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Old 11-30-2012, 06:27 PM   #10
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While your right foot is on the accelerator, If you tap the brake pedal with your left foot the cruise control will turn off and if under the right load conditions you will unlock the torque converter. The brake switch will tell the ECM to unlock the TCC solenoid, thus you can stay in the same gear but increase your RPM's slightly for more torque.
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Old 11-30-2012, 06:55 PM   #11
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I too am a big fan of ScanGuageII and I think it helps you with cruise control and mileage on general.
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Old 11-30-2012, 09:04 PM   #12
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I do much the same. I will feather the throttle and increase speed by a MPH or so then let the cruise adjust going up the hill. But I watch the speed as I climb and if it drops more than three MPH I will switch off the cruise on the steering wheel then back on when I crest the hill. I am somewhat concerned about fuel mileage, but I am more concerned with the constant gear changing and the tyranny heating up above its normal operating range. I seem to get 7-7.5 MPG no matter how fast or slow I drive. If I was that concerned about MPG I wouldn't be driving a big square box down the highway. Jmho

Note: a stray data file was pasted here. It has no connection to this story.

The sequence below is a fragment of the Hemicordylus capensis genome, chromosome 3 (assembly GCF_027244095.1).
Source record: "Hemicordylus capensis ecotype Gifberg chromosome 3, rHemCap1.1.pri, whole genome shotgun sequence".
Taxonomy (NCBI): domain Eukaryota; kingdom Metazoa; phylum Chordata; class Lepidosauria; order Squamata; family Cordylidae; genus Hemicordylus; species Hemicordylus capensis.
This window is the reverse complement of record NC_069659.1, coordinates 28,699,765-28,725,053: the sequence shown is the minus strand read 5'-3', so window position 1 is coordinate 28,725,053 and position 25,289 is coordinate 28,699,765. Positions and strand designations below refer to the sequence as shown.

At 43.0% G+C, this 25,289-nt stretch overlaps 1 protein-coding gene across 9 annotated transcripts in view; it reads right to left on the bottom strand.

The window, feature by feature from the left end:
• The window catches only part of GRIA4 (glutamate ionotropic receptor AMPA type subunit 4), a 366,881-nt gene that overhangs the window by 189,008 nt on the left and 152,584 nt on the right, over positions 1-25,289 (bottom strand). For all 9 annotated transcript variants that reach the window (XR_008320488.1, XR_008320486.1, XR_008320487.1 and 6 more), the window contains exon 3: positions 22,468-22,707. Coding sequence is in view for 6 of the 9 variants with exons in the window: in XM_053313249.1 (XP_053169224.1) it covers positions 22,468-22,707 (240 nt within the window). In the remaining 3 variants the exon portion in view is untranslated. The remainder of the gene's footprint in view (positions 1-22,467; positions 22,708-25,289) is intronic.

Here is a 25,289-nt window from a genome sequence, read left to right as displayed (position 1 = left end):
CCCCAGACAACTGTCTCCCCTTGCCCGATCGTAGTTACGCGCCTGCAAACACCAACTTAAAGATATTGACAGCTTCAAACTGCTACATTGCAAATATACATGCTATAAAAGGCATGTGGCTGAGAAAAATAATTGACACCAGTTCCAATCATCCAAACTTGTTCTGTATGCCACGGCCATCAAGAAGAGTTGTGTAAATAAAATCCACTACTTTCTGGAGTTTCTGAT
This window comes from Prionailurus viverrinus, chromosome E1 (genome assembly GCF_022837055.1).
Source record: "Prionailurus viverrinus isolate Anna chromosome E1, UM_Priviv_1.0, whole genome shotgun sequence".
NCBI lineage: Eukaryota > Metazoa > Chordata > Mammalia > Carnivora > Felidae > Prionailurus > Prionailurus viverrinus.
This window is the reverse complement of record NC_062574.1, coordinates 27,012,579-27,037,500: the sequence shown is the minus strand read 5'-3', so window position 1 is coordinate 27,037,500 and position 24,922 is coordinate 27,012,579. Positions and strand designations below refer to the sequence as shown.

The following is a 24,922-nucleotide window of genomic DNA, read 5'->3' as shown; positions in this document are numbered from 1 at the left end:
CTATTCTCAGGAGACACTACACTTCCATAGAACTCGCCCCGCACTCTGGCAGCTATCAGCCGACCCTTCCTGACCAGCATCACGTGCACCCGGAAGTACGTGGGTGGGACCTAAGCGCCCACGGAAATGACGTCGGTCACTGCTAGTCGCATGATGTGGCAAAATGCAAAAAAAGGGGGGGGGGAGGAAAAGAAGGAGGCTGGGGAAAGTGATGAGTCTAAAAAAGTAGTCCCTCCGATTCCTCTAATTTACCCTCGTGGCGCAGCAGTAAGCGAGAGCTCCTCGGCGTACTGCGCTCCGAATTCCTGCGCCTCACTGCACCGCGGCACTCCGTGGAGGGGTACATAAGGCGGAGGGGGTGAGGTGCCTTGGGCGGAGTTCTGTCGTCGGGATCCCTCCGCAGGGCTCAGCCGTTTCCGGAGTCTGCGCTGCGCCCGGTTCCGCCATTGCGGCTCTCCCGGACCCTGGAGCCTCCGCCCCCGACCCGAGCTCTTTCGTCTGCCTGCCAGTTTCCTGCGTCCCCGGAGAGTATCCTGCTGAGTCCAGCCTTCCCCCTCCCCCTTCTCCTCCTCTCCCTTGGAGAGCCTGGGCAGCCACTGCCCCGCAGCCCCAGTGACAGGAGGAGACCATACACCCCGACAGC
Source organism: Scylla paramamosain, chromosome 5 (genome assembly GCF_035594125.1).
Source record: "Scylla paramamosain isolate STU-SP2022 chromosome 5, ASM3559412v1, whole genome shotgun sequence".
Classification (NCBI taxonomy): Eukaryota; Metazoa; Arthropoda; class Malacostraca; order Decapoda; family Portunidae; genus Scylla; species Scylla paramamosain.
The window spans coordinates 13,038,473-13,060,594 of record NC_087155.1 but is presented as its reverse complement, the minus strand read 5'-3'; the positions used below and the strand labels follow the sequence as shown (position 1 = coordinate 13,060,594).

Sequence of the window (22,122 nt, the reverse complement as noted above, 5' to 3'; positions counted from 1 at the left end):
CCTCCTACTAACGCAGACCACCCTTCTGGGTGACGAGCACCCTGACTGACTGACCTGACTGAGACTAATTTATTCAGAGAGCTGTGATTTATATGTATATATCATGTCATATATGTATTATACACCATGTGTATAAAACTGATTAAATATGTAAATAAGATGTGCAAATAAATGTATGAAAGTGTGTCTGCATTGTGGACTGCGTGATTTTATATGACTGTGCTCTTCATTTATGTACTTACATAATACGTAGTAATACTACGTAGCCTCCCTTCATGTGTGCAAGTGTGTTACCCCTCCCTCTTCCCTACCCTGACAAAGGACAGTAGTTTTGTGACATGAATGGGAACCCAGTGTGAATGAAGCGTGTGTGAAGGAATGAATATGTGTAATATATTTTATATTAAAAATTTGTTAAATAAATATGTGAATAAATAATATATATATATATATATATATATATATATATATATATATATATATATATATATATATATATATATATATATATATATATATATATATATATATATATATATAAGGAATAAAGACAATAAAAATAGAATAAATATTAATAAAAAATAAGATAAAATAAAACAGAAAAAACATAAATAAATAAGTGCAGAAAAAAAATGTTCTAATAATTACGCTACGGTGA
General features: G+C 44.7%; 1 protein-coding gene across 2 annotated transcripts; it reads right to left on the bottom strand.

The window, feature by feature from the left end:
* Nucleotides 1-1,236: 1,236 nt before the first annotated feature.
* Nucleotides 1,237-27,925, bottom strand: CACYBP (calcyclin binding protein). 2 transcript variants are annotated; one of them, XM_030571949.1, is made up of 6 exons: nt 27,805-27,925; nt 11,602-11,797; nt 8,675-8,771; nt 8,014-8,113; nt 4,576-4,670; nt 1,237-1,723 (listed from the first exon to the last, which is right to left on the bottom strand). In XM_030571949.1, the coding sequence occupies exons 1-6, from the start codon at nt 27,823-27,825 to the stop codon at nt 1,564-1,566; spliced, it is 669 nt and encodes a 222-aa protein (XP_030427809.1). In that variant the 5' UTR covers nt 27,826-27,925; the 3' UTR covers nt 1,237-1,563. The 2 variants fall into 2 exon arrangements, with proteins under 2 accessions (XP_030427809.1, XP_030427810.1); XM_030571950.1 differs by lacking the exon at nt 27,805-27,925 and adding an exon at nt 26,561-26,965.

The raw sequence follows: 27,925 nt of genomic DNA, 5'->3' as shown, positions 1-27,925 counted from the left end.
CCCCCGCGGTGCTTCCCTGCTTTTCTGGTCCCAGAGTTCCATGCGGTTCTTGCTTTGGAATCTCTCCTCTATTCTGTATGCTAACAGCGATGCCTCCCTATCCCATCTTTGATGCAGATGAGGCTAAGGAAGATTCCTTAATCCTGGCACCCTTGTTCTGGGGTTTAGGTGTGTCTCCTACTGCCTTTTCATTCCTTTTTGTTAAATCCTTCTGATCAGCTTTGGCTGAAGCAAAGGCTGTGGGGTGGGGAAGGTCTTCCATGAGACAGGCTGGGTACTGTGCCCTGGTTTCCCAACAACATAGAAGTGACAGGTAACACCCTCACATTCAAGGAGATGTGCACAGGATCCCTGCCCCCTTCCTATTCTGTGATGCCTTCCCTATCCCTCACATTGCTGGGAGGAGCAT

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Old 11-30-2012, 10:07 PM   #13
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I have a 36' 1997 Dolphin M.H. on a Chevy chassis with a workhorse engine.
I use the cruse control when ever possable, I try to keep my speed around 55 miles an hour.
There are times that we come upon a small mound I will let it do it's own thing sometimes it down shift and other times it does not.
There is a steep grade (7%) that we go up on our way home from San Luis Obispo on Hwy. 101.
We toe a 1995 Saturn (2900 lb) and I must say we hold our breath on the way up.
I will hit the base of the hill at about 70 miles an hour (in third gear) but it does not take long before we drop down to 55, then a little while later we are down to 45 now were in (second gear) I try to keep the tac. around 4000 by then we are in (first gear) we are able to clime the rest of the hill in First gear going around 32 miles and hour.
As long as I keep an eye on the tac. and don't let it go over 4000 were good.
It takes us a little longer to get to the top of the hill but who cares.
Just a thought.
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Old 11-30-2012, 10:17 PM   #14
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Using the scangaugeII will show where to shift.
My truck will do well in the hills on cruise at 55 MPH on hi. Will cruise at 60/65 on overdrive but it's a diesel. And cruise works well under those conditions. 6% hills are never a problem on OD.
Gas only performs well at 3000 rpm and best MPG will be on high and plenty of power not to shift anyway using cruise.